4. (Optional - saute chopped green chili with the scallions.)

Tumeric Potatoes, Tomatoes and Peas

  • 3 medium onions, sliced thin
  • 2 T vegetable oil
  • 3 large baking potatoes, peeled and sliced thick
  • 1 flat t. tumeric
  • 1 t. salt
  • 1 can Muir Glen tomatoes
  • 8 oz. frozen peas, thawed
  1. Saute onions in oil on medium-high heat until golden-translucent.
  2. Add potatoes, turmeric, and salt; cook until potatoes are mostly cooked through, stirring frequently.
  3. Add tomatoes and cook a few more minutes, until well blended.
  4. Add peas and cook a few minutes, until the moisture has mostly left the peas and the entire dish is well-blended.

Uppuma

  • 1 c. chopped onions
  • 2-5 chopped green chilies
  • 1 tsp. cumin seed
  • 1 tsp. black mustard seed
  • 1 stick salted butter
  • 1 tsp. salt
  • 3 c. water
  • 2 c. farina
  1. In a large frying pan, saute onions in butter with chilies, cumin seed, and mustard seed until golden.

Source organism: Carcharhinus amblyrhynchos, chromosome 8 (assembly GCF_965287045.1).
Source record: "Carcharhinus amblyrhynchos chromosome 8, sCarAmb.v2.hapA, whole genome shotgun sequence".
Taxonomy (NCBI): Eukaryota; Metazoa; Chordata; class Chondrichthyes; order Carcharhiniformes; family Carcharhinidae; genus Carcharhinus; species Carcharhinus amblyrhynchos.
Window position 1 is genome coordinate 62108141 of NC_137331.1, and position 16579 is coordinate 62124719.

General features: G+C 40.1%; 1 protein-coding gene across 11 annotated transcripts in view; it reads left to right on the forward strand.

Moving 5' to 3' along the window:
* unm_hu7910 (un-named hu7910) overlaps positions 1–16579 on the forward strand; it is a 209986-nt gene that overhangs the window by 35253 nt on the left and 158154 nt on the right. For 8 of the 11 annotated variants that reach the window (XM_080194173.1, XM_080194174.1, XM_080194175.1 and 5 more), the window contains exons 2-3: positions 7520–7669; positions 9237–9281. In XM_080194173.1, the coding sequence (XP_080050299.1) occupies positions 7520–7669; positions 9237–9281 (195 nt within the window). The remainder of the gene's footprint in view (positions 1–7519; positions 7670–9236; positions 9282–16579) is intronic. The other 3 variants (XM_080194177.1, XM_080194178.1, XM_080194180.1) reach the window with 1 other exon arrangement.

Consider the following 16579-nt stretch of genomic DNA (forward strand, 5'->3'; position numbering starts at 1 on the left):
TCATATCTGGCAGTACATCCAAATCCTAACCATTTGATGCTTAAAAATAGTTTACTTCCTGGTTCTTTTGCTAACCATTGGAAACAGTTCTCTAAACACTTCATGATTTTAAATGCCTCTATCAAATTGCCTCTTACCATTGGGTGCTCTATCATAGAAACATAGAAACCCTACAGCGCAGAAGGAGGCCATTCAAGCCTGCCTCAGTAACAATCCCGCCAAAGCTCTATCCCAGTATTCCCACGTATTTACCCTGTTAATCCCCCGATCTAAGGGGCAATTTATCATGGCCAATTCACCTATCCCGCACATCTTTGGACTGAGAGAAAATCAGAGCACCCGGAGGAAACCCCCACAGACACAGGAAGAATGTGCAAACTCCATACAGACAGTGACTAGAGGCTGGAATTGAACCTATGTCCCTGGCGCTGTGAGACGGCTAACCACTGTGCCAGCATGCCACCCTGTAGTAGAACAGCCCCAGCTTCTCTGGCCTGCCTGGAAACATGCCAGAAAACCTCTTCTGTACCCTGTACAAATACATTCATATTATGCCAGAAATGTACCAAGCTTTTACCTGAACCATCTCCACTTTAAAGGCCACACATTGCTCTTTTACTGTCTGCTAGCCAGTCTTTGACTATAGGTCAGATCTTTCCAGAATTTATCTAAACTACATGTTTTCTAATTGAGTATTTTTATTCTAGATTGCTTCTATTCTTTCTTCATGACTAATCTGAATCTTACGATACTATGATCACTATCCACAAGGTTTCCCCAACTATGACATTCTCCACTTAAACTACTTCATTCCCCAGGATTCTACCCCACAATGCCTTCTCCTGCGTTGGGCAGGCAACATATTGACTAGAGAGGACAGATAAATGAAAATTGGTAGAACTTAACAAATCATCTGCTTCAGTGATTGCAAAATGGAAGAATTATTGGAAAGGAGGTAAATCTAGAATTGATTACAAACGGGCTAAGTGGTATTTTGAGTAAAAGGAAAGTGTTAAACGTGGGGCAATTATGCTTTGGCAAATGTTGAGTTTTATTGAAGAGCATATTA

2. Add water and salt to pan, bring to a boil.
  3. Turn heat down to low and add farina, pouring in a circular stream into the pan. Stir for a minute until all the water is absorbed. Turn off heat.
  4. Let sit 3-5 minutes. Eat with curries.
Serve with pre-made hot mango or ginger chutney, yogurt (or raita if you feel ambitious), and fresh fruit sliced over vanilla ice cream for dessert. (Be sure to ask your guests if they'd prefer just the fruit -- they're usually pretty full at that point. :-)

8 thoughts on “The menus have started…”

  1. These all look fabulous!! Could you pretty please fix my egregious french error and change haricot vert to haricots verts so that we can share more than one bean? 😉

    (Miss Black so kindly corrected me over on gastronome. *grin*)

  2. Mmm… Now I’m hungry! I’ve had Mary Anne’s mushrooms and they’re the reason I now have garam masala on my list of things-to-get-next-time-i-am-spice-shopping.